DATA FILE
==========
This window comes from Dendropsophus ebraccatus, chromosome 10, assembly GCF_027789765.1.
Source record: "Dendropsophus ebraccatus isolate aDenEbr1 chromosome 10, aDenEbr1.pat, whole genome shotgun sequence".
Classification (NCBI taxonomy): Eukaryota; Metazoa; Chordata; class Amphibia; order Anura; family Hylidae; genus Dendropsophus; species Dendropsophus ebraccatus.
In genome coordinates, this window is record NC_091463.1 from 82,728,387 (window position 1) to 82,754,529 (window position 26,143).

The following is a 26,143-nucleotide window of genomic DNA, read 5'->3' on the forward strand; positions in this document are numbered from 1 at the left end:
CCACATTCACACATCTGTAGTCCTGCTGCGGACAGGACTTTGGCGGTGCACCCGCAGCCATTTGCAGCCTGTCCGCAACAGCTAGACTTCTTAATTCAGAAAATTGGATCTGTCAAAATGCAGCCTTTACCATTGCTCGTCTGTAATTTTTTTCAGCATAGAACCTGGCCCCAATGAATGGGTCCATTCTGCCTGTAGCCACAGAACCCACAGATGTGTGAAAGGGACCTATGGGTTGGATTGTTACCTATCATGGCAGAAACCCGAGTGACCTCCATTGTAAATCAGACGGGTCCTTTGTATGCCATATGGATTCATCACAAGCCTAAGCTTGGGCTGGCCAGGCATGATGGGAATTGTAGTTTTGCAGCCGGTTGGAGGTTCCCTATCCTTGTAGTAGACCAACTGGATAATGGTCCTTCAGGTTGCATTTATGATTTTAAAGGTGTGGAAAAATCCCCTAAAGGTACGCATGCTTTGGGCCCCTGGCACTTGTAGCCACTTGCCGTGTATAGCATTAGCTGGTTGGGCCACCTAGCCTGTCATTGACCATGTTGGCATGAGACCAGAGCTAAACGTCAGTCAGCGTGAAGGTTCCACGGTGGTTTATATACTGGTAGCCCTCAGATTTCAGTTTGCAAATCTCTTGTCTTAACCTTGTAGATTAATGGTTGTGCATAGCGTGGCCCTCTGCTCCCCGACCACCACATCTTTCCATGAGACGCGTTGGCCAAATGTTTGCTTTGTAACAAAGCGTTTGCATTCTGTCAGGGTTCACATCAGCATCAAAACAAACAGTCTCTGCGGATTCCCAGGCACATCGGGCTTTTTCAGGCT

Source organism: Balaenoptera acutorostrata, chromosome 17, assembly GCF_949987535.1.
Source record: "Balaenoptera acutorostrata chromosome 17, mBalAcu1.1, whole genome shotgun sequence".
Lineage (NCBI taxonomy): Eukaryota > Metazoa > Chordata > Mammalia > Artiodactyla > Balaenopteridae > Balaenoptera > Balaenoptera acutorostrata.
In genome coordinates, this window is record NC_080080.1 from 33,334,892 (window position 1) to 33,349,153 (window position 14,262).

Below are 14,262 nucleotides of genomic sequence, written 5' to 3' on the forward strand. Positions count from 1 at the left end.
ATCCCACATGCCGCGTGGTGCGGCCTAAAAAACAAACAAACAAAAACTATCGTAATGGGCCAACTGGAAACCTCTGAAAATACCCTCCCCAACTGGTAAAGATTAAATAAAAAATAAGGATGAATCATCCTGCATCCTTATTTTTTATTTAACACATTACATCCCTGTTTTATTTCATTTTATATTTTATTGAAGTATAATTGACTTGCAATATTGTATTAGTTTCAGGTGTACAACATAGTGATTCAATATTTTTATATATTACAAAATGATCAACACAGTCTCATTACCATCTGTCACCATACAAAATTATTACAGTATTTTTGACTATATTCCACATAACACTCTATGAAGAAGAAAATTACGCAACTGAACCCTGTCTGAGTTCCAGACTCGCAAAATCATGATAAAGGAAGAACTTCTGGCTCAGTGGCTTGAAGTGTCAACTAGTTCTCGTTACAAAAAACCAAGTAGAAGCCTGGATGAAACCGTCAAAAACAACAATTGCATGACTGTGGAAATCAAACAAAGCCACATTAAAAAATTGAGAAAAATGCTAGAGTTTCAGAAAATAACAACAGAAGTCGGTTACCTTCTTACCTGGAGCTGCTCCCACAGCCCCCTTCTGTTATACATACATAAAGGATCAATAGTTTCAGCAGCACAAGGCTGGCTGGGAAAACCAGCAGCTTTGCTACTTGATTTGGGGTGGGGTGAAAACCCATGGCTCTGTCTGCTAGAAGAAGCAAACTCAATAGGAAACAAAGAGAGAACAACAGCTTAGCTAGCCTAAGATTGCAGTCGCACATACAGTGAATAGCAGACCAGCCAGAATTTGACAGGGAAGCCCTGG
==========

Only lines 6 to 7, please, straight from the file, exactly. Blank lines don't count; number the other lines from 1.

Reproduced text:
CCACATTCACACATCTGTAGTCCTGCTGCGGACAGGACTTTGGCGGTGCACCCGCAGCCATTTGCAGCCTGTCCGCAACAGCTAGACTTCTTAATTCAGAAAATTGGATCTGTCAAAATGCAGCCTTTACCATTGCTCGTCTGTAATTTTTTTCAGCATAGAACCTGGCCCCAATGAATGGGTCCATTCTGCCTGTAGCCACAGAACCCACAGATGTGTGAAAGGGACCTATGGGTTGGATTGTTACCTATCATGGCAGAAACCCGAGTGACCTCCATTGTAAATCAGACGGGTCCTTTGTATGCCATATGGATTCATCACAAGCCTAAGCTTGGGCTGGCCAGGCATGATGGGAATTGTAGTTTTGCAGCCGGTTGGAGGTTCCCTATCCTTGTAGTAGACCAACTGGATAATGGTCCTTCAGGTTGCATTTATGATTTTAAAGGTGTGGAAAAATCCCCTAAAGGTACGCATGCTTTGGGCCCCTGGCACTTGTAGCCACTTGCCGTGTATAGCATTAGCTGGTTGGGCCACCTAGCCTGTCATTGACCATGTTGGCATGAGACCAGAGCTAAACGTCAGTCAGCGTGAAGGTTCCACGGTGGTTTATATACTGGTAGCCCTCAGATTTCAGTTTGCAAATCTCTTGTCTTAACCTTGTAGATTAATGGTTGTGCATAGCGTGGCCCTCTGCTCCCCGACCACCACATCTTTCCATGAGACGCGTTGGCCAAATGTTTGCTTTGTAACAAAGCGTTTGCATTCTGTCAGGGTTCACATCAGCATCAAAACAAACAGTCTCTGCGGATTCCCAGGCACATCGGGCTTTTTCAGGCT

Source organism: Balaenoptera acutorostrata, chromosome 17, assembly GCF_949987535.1.